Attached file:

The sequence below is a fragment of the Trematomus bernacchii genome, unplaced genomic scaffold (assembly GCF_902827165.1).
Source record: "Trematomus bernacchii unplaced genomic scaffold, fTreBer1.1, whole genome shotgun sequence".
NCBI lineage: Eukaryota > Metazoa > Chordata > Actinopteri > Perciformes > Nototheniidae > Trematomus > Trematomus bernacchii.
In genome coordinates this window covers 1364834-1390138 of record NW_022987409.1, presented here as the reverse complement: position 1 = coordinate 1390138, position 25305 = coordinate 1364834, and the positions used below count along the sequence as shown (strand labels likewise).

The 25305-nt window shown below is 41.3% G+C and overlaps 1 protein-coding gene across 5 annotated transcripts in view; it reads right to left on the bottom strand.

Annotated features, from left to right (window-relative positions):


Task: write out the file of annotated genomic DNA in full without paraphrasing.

The sequence below is a fragment of the Trematomus bernacchii genome, unplaced genomic scaffold (assembly GCF_902827165.1).
Source record: "Trematomus bernacchii unplaced genomic scaffold, fTreBer1.1, whole genome shotgun sequence".
NCBI lineage: Eukaryota > Metazoa > Chordata > Actinopteri > Perciformes > Nototheniidae > Trematomus > Trematomus bernacchii.
In genome coordinates this window covers 1364834-1390138 of record NW_022987409.1, presented here as the reverse complement: position 1 = coordinate 1390138, position 25305 = coordinate 1364834, and the positions used below count along the sequence as shown (strand labels likewise).

The 25305-nt window shown below is 41.3% G+C and overlaps 1 protein-coding gene across 5 annotated transcripts in view; it reads right to left on the bottom strand.

Annotated features, from left to right (window-relative positions):